Peace. Be still.

I did a lot this week. I had a lot of feelings. I went to work. I made some mistakes. I apologized for most of them pretty quickly. I made brownies. I watched a coworker drop a squash from the fifth floor. I edited some yearbook pages. I wrote some poetry. I graded some tests. I explained Moana to at least three more people who hadn’t heard how amazingly it connects to the Gospel. I slept a lot. I had leg spasms.

Each weekend, I try to think of a coherent storyline to present the significant things in my week, but there was so much disjointed activity, that I haven’t found a through line other than the peace that passes understanding when I soldier on through life’s stress.

Last night a student was headed home as the last light faded from the sky and the first stars came out. “Listen to the birds!” she told Emily and I, “You can hear so many!” We sat and listened, and I took a deep breath. By the time a coworker stopped by to pick up a promised brownie, there were more stars out, and he sat with his roommate for a few minutes to listen to me explain the Gospel message in Moana for the second time this week. He stopped for the brownies, not Moana, but we also all stared at the stars, and I took another deep breath. The birds were all quiet by then, but he pulled out his phone to share a photo he keeps with him of the night sky taken from his home in Uganda. It was stunning. At that COVID size restricted impromptu picnic table gathering, we could stories of night skies in five countries different hearts call home. We didn’t actually all talk about the stars in our respective heart homes, but I was thinking about it while I listened to stories of Polish hosts overfeeding guests, French families expecting daylong visitors, and Ugandan hospitality extending beyond timetables.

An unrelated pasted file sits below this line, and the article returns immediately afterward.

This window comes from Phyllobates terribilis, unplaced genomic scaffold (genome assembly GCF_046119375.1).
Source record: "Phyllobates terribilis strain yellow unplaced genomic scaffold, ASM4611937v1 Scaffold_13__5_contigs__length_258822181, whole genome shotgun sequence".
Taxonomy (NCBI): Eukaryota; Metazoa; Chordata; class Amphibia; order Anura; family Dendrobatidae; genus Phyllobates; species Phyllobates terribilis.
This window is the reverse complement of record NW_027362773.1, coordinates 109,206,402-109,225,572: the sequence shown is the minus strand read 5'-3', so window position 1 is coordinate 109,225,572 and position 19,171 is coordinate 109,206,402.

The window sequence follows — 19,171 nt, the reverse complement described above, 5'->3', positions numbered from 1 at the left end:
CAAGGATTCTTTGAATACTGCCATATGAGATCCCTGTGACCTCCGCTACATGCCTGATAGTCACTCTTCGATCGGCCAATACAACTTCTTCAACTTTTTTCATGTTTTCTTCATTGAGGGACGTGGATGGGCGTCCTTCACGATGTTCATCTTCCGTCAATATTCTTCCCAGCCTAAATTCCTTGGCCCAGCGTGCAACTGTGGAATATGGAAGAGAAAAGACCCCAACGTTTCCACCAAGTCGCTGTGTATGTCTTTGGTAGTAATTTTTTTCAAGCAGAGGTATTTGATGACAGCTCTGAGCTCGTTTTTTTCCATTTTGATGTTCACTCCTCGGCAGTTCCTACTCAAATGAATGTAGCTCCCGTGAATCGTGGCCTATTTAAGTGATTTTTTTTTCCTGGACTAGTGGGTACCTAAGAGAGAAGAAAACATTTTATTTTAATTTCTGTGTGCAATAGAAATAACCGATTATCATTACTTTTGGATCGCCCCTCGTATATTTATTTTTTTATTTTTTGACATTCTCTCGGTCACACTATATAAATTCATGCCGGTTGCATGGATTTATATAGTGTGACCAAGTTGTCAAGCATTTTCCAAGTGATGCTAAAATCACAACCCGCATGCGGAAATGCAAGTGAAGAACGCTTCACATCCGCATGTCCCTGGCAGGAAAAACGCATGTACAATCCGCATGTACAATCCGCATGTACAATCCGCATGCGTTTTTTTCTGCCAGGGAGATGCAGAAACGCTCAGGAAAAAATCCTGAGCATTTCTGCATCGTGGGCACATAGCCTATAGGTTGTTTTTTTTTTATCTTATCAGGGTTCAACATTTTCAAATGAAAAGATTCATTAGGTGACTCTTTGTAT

Later in the evening, Emily and I sat alone at the picnic bench, each with a glass of wine enjoying the silence and the stars. I took a deep breath. I shared with Emily how grateful I am to have the outdoor space to see the stars, to stare at the trees, and to breathe deeply. I found margin in my life that I didn’t know I needed, and I’m protecting that space to sit and take a deep breath.

I got a text as I was finishing my glass of wine, and I went inside to call a couple of my precious children who had just finished a prayer conference in Alabama. I’d woken up to a text from one of them who told me some exciting and overwhelming spiritual goodness that the Lord had dumped in her life that she wanted to process with me. Honestly, I’m so humbled and grateful that when this kiddo who has actually never met me face to face heard something from the Holy Spirit, she went to her husband and said, “How do we tell all this Hewett?” (Her husband refers to me as “Mother Hewett” or “Ima” which is Hebrew for mother, so she alternates between adding the “mother” when addressing me as well.) We debriefed for an hour before I took a deep breath and prayed for them.

Then I took another deep breath before I went to bed.

Then another deep breath.

Peace. Be still.


And the rain keeps falling down.

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